EVERYONE can take small but meaningful steps to help preserve biodiversity.
It’s most important to know how our actions will influence the environment around us.
Biodiversity is the life support system of our planet. We depend on it for the air we breathe, the food we eat, and the water we drink.
Wetlands filter pollutants from water, trees and plants reduce global warming by absorbing carbon while bacteria and fungi break down organic material and fertilise the soil.
As it has become clear biodiversity is the cornerstone of human existence, it should be conserved for our own curiosity and aesthetic appreciation.
Sarawak’s rainforest and mountains are spectacular but what would they be without our splendid variety of wildlife, wild orchids and flowers?
As we know, Sarawak is endowed with biodiversity wonders, many of which are unique to the state.
Traditional medicines, originating from local wild species, are believed to have saved hundreds of thousands of lives and alleviated tremendous suffering.
There are probably thousands species of edible plants in Sarawak forests, offering a tremendous resource of possibilities that could greatly add to the security of our food.
The State government recognises the importance of biodiversity conservation and in collaboration with corporate organisations, tertiary institutions and non-governmental organisations (NGOs), has made several efforts to manage threats and pressure to biodiversity in the state.
Most biodiversity threats can be attributed to human activities, including loss, fragmentation and degradation of habitat; spread of invasive species; unsustainable use of natural resources; climate change; changes to the aquatic environment and water flows.
For the record, the total land area in Sarawak is 12.4 million hectares with Permanent Forest Estate (PFE) covering six million hectares.
According to Second Minister of Resource Planning and Environment Datuk Amar Haji Awang Tengah Ali Hasan, the State government is targetting one million hectares of Totally Protected Areas (TPAs), comprising 34 gazetted national parks, eight nature reserves and six wildlife sanctuaries.
He said the State now had 800,000 hectares of TPAs (600,000 ha with about 200,000 as waterbodies while the World Heritage Site – Gunung Mulu National Park is the 1st National Park, inscribed as the Unesco World Heritage Site due to its mega biodiversity.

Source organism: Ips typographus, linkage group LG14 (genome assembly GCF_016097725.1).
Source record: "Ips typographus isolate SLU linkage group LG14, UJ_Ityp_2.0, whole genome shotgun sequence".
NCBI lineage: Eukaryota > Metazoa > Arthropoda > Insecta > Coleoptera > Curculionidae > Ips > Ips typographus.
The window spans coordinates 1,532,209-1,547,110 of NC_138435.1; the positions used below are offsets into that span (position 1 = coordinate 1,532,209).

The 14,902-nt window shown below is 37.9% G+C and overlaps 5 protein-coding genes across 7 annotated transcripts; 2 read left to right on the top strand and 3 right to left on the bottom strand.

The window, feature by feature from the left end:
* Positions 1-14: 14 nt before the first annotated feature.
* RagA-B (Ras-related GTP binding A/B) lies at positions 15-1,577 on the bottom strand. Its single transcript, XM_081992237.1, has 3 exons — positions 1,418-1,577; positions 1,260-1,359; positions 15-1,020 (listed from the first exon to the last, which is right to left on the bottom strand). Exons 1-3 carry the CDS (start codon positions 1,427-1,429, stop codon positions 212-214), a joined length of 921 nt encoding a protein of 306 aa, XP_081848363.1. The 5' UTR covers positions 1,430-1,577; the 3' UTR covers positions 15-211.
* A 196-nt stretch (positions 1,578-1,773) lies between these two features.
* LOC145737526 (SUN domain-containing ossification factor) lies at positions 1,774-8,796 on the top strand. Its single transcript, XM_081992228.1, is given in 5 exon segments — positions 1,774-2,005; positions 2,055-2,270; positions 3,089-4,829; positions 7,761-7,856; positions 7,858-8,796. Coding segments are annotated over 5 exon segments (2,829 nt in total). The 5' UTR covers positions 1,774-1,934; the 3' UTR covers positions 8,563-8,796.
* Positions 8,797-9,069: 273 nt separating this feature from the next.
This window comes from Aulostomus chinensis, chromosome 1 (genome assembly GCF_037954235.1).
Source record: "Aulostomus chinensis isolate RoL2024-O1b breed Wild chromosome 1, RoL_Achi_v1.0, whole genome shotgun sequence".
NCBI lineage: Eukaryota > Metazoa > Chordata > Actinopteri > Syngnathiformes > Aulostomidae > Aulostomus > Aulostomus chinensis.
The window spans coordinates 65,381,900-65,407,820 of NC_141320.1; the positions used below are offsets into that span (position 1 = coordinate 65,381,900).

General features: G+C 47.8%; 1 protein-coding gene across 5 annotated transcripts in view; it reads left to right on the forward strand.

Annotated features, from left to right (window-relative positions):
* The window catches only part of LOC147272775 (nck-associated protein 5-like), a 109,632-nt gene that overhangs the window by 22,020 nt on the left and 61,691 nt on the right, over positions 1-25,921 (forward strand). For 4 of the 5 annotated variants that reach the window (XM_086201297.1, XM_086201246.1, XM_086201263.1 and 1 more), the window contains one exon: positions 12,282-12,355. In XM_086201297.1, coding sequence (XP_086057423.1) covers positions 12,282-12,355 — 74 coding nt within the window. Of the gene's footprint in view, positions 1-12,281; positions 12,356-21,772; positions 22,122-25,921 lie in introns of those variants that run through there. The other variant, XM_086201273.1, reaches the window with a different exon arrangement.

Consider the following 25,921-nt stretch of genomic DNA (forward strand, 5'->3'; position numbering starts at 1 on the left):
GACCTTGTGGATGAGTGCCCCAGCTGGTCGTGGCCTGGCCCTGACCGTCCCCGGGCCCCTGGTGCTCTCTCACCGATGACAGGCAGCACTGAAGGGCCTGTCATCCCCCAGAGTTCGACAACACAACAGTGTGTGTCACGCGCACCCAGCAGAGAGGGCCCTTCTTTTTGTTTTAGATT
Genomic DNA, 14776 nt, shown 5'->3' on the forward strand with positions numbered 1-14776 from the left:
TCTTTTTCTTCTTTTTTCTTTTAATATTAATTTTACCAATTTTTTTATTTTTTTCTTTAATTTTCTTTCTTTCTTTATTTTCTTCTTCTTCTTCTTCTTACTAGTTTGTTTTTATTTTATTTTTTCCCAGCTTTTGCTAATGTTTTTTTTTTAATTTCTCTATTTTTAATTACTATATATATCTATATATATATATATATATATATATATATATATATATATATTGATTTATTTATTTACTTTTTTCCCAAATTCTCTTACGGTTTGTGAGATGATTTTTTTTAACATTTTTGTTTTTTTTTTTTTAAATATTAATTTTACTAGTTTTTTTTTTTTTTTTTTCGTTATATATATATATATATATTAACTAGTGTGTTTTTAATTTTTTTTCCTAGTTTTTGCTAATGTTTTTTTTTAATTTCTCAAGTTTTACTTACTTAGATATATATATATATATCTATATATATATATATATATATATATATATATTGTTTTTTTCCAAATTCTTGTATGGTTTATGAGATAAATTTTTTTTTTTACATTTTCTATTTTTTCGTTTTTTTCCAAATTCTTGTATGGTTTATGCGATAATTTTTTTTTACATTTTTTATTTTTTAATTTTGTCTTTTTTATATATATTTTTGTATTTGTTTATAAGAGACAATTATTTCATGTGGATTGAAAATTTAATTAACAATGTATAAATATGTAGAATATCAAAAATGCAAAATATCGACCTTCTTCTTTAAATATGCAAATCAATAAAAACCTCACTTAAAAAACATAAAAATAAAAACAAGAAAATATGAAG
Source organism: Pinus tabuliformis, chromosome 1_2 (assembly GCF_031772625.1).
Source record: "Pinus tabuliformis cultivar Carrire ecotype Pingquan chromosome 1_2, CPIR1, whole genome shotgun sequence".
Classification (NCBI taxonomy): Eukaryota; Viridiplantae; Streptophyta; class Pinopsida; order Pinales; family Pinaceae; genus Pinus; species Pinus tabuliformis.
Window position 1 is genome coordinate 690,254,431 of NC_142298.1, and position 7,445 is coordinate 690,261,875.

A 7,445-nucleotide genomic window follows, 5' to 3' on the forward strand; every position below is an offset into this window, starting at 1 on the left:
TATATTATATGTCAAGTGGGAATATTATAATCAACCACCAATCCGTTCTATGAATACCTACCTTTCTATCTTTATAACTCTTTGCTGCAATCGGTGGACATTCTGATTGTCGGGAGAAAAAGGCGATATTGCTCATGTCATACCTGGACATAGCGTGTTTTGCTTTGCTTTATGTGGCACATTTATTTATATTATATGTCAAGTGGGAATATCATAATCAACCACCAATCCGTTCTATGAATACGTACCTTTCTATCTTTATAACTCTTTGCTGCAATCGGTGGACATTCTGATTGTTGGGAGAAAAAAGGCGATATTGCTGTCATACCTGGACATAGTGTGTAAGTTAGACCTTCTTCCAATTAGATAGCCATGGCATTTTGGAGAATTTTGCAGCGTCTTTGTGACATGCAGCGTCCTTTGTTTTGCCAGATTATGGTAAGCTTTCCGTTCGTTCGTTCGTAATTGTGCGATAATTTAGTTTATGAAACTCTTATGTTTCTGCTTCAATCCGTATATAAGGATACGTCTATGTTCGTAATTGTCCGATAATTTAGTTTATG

He added that on April 3, 2013, the State government had also approved the gazettement of the site of the former Piasau Camp, Miri, as a nature reserve due to its historical significance, ecological and aesthetic values.
“Sarawak is progressing well in its quest to establish the TPAs. The 1million ha target is expected to be achieved by 2020.
“Looking at the progress so far, I’m positive we can achieve the 1million ha target before 2020.”
Tengah said about 200,000 ha were in the process of initial gazettement.
He stressed the sustainable development agenda of the state was the commitment to manage and preserve native flora and fauna in perpetuity while taking cognizance of the state’s economic and development needs as the government had always emphasised the need for a balance between conservation and development.
Sarawak now has one of the most extensive TPA coverages in Malaysia and the forests are home to many species of plants and animals, mostly endemic to Sarawak’s forests and not available anywhere else.
Hence, the conservation and protection of biological and genetic resources will be more effectively implemented only in areas designated as TPAs.
The TPA system was established to cover about 1 million hectares of about 10 per cent of Sarawak’s total land mass, including wildlife centres and marine parks.
Sarawak Forestry Corporation (SFC) was set up in 1995 to position Sarawak at the forefront of sustainable forest management and conservation.
Its functions include sustainable forest management and conservation; reforestation and rehabilitation; management of protected and totally protected areas and conducting scientific research on Sarawak’s rainforests and its products.
SFC chief executive officer Datu Ali Yusop said the state, through SFC, had put in place comprehensive conservation programmes for threatened biodiversity, including fragile species such as orangutan, sea turtle, rafflesia, dugong and water birds.
He pointed out that evidence of success and recognition for the state’s conservation efforts could be seen at Bako Buntal Bay, inscribed on the East Asian Australasian Flyway Site Network as an important wintering site for water birds.
“This is the first such site being inscribed in this network in Malaysia,” he said.
Bako Buntal Bay is vast and rich with mudflat, shallow water, inter-tidal zone and mangrove forest that attract migratory birds to feed on marine life and rest over winter or stop over while on passage.
Some 32 species of shorebirds, comprising about 20,000-25,000 individuals, reportedly winter in the Bay and its immediate surroundings.